By Matthew Bramlett |Staff Writer|
In an industry starving for new and exciting ideas to keep afloat, the bin Laden story has piqued the interests of a number of important and wealthy people, including some familiar faces.
Already, the duo behind the Oscar-winning film The Hurt Locker – director Kathryn Bigelow and screenwriter Mark Boal – have been developing a story about the hunt for the notorious terrorist leader. The script, tentatively and unimaginatively titled “Kill Bin Laden”, is still in the midst of development hell, but the recent death of bin Laden may have given the project a new life.
It’s not hard to see the final operation that ended bin Laden’s life as something straight out of a textbook Hollywood blockbuster. All the ingredients are there – tension, action, suspense and a ragtag team of Navy SEALs who can easily fulfill a number of cliché personality traits that are found in virtually every war movie.
Boal, who uses his day job as a foreign correspondent to imbed himself in military operations in Iraq and Afghanistan, had already been tipped off a few months ago about recent (and, ultimately, dead-on) intelligence about bin Laden’s whereabouts, and may include the terrorist leader’s death in the movie.
Billionaire heiress and film financier Megan Ellison may be the ticket for the Bigelow/Boal project to materialize. Her group, Annapurna Productions, is said to be financing the project for a quick release.
In Hollywood tense, of course, ‘quick’ usually means six months to a year. Although that may seem like a large amount of time, history has pointed out that films based on real events that have been rushed into production usually end up terrible, forgettable or both.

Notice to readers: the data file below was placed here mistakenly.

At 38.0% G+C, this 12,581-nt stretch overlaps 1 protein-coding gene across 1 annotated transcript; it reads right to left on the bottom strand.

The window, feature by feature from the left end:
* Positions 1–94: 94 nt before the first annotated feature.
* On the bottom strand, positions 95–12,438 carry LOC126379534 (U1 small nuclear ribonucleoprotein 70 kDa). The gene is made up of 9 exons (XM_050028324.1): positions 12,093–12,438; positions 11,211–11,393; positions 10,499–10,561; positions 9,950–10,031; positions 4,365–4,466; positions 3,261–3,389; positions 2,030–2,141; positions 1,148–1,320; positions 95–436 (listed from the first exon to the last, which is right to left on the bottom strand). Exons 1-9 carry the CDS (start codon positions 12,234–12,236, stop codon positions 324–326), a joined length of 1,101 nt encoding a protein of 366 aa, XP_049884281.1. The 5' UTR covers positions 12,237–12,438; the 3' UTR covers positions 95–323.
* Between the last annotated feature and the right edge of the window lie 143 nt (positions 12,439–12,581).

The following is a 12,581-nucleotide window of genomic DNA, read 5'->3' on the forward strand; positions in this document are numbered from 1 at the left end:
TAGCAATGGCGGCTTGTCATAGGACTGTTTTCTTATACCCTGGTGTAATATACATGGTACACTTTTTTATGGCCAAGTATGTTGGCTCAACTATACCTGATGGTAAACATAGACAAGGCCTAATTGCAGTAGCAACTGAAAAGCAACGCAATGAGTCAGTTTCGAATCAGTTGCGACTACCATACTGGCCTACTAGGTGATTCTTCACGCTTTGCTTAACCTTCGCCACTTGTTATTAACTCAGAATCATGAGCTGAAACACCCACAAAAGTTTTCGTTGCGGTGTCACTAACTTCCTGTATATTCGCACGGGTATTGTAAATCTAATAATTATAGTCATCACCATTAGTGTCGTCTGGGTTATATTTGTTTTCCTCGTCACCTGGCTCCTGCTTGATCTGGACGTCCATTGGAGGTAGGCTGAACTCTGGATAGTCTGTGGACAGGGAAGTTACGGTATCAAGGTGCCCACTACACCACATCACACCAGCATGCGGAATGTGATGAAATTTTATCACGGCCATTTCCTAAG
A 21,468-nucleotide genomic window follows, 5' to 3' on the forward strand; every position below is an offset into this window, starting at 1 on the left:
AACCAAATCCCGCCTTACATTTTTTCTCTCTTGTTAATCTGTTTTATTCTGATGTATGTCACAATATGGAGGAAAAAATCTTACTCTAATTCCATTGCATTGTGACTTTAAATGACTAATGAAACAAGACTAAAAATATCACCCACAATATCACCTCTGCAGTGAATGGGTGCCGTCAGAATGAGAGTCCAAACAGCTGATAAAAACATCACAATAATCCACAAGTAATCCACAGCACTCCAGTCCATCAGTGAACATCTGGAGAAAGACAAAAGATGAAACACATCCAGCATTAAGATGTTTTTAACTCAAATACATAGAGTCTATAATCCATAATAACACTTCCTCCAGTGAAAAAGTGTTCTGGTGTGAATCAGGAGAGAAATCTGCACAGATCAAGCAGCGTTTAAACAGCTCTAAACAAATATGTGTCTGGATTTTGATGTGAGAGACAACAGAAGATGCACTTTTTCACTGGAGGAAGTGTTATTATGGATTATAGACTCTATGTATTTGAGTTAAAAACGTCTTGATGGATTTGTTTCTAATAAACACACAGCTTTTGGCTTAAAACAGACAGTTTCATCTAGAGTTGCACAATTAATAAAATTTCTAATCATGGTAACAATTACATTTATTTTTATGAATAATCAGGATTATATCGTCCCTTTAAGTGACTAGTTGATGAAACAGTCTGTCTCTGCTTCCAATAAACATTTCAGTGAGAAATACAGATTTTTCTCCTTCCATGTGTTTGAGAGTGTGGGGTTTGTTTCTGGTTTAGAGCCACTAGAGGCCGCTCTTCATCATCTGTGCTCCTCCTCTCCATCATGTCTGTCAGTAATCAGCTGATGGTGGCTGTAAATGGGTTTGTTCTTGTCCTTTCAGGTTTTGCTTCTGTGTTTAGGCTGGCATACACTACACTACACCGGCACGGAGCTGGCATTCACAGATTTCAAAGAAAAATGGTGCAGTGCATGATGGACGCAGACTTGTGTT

Meanwhile, an already-published book about the elite team that killed bin Laden has been contacted by agents and scouts for a possible movie deal, according to the Hollywood Reporter. Howard Wasdin, who wrote the memoir SEAL Team Six: Memoirs of an Elite Navy SEAL Sniper, could not have written the book at a better time.
In this case, however, television may beat everyone else to the punch. Already inundated with constant minute-by-minute documentation of every tiny detail of the bin Laden operation by news networks, television executives speculate that a made-for-TV movie about the death of bin Laden could make it to the small screen no later than Christmas.
Indeed, the National Geographic Channel is already debuting “Bin Laden Dead”, an intricate account of the assassination operation, on May 15.
One can only speculate what kind of film the bin Laden story could generate. Will there be an exasperated-looking leading man, possibly Matt Damon or Jamie Foxx, talking sternly into a walkie-talkie to his superior? How much ‘shaky cam’ will be there? Will the soundtrack feature vaguely Middle Eastern music, coupled with excessive montages of dirt roads and women in burkahs?
It may turn out that the speculation of the movie might be more interesting than the finished product.